The Saké kitchen: From within, there's a passion for precision.
The burning question this week is, since when did Melbourne become a third-fiddle food city, after Sydney and Brisbane? It’s a question raised by the belated arrival Yarra-side of Shaun Presland’s mod-Japanese franchise Saké, which debuted in Sydney in 2009, then branched out to Brisbane and, about a month ago, finally opened its doors at the revamped Hamer Hall.
Presland is a seriously good chef, a sushi master and devotee of Japanese culture who distinguished himself in Sydney by creating the harbour city’s finest raw bar at Sushi-e in The Establishment Hotel. He then did a stint at Nobu in The Bahamas (how nice) before signing on as executive chef at Saké and rolling out the concept along the eastern seaboard.
There’s more than a hint of Nobu here at Saké Melbourne, from the chorused “Irasshaimase!” on entry to déjà vu menu dishes such as kingfish jalapeño (cf. Nobu’s yellowtail), sashimi tacos and beef tataki with garlic chips. But even while Saké can sometimes feel like Nobu Melbourne Mark II, I much prefer the space here than the one down the river at the casino.
Set over two floors riverside at the concert hall, Saké’s sharp lines of polished concrete and glossy timbers are softened by cut orchids, kitchen shelving stacked with warm ceramics and a sculptural cherry tree festooned with bud-light blossoms.
We take our seats inside a slatted, izakaya-style booth, which is lower lit and more convivial than the tables on centre stage. From here we can’t see the tops of the CBD skyscrapers across the river, just a wall of glittering lights. It’s quite striking.
Another Nobu alumnus, Singaporean Rose Ang, is running the kitchen while Presland oversees the empire and she obviously shares his passion for precision in taste and plating. Even a simple bowl of edamame is a study in the freshest, greenest soybean pods, lightly dusted with sea salt.
They’re followed smartly by a sashimi of kingfish lightly cured in yuzu (citrus) soy, with the kick of jalapeño and the zing of coriander. It’s mouth-jinglingly good, but soon eclipsed by a plate of white soy snapper.
The diaphanous, pink-edged fish flesh is seasoned with yuzu and white soy, nutty sesame seeds and chopped chives, and there’s shredded daikon on top. With the exception of the daikon, which for me always has a slight smelly-sock aroma, each ingredient shines through bright and true. This is almost faultless fish.
Tonkatsu pork is a weak link in the line-up. Four nuggets of panko-crusted pork belly and spring onion sit in lettuce cups smeared with mustard miso and barbecue sauce. The minced pork texture is pappy and the sauces seem cloying after our elegant starters.
Grainfed wagyu teriyaki has a marble score of 7+ (I’m sure this means something to someone) but, more importantly, arrives lightly seared at the edges and shiny with sweet soy marinade. A bed of buckwheat, shiitake and soybeans amps up the savoury scale and does pleasant things texture-wise too. As with all the dishes, it comes on a beautiful glazed earthenware plate – like something out of Eltham circa 1975, when the hippies were at the height of their pottery powers.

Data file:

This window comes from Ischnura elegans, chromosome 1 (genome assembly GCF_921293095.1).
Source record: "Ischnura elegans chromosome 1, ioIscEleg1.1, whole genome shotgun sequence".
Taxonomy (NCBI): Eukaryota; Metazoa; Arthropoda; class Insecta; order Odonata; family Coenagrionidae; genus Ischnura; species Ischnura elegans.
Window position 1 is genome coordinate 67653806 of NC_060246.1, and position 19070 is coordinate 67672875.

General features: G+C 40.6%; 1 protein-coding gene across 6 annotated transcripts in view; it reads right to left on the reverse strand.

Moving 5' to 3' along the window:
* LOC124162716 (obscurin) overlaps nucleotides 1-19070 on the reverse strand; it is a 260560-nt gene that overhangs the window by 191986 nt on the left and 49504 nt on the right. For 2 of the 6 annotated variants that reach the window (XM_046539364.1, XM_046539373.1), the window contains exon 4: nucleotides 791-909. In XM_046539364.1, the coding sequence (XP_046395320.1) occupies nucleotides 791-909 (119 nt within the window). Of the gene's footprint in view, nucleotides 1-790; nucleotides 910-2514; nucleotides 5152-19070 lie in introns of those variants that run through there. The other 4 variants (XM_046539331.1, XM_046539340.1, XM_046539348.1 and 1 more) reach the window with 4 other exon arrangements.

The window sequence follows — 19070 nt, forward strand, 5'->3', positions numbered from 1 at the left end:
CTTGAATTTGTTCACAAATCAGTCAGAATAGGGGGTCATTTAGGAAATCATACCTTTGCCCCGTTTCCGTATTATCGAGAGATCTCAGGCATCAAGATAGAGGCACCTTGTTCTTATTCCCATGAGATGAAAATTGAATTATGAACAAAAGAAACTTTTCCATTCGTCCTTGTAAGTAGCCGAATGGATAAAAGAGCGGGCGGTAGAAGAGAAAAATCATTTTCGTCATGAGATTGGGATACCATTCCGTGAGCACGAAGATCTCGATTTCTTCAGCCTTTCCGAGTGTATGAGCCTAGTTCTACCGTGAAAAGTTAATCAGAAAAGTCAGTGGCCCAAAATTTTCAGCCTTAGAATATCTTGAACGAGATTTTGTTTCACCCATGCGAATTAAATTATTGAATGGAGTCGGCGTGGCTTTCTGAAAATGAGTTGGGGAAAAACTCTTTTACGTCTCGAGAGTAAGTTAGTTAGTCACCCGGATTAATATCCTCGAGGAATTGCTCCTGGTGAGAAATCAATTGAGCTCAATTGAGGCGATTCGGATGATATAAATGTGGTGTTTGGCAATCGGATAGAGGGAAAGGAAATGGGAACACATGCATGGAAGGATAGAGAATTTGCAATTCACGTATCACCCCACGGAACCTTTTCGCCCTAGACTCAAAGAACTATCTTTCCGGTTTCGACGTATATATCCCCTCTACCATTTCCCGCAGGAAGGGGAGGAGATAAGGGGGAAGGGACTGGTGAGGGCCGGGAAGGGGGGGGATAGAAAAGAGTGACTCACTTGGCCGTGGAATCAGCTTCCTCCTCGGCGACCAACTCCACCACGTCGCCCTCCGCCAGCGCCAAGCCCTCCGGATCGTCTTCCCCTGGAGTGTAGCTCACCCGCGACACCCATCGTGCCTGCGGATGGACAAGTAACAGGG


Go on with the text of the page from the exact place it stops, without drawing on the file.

There are more melting moments with the popcorn shrimp, a cute concept (again imported from Nobu) of prawn pieces delicately battered and then smothered in “creamy spicy dressing”, and in the salt-and-pepper Moreton Bay bug tails with bitey yuzu mayo.
It’s great drinking food, and Saké does an excellent line in drinks. The booze list features top-shelf spirits (hello Patrón Añejo) and a comforting selection of decent, mostly Australian wines. There’s even a saké sommelier who proves blindingly knowledgeable about the rice wine selection.
When we ask about a baked apple and pear-scented drop called Yuho junmai, he launches into a comprehensive report on its provenance. Yuho is a “beautiful little brewery” on the north-west coast, about four hours by train from Tokyo (the slow train, not the bullet train, he clarifies). And the toji or master brewer is a woman – one of only a handful in Japan – so the style is very floral and delicate. “So yeah, that’s a beautiful one to start with.” He’s like the Rain Man of saké.
If only all the staff were as sharp. The Sydney restaurant has had a hat since opening and it’s possible, if the service here shapes up to match the polish of the food and the setting, that Saké Melbourne could earn one too. Not that giving out hats is any of my business. Just saying.
Meanwhile, for sweets we pick something called bubblemilk tea, a bland muddle of tapioca, Chantilly cream and pistachio crumbs that will do nothing to dissuade Western palates that Japanese desserts, even contemporary ones, can be a bit average. You might be better off summoning Saké Guy for another shot of seishu.
SAKé RESTAURANT AND BAR
Hamer Hall, 100 St Kilda Road, Southbank
Cuisine \ Contemporary Japanese Chef \ Rose Ang
Hip pocket \ Bank on parting with $100 a head for a feast with wine and sake.
Open \ Daily noon-3pm, 5.30pm-late.
Bar open from noon daily.
Highlights \ Super food Lowlight \ Not-so-super staff
Bookings \ Yes Phone \ 8687 0775
We rate 7 out of 10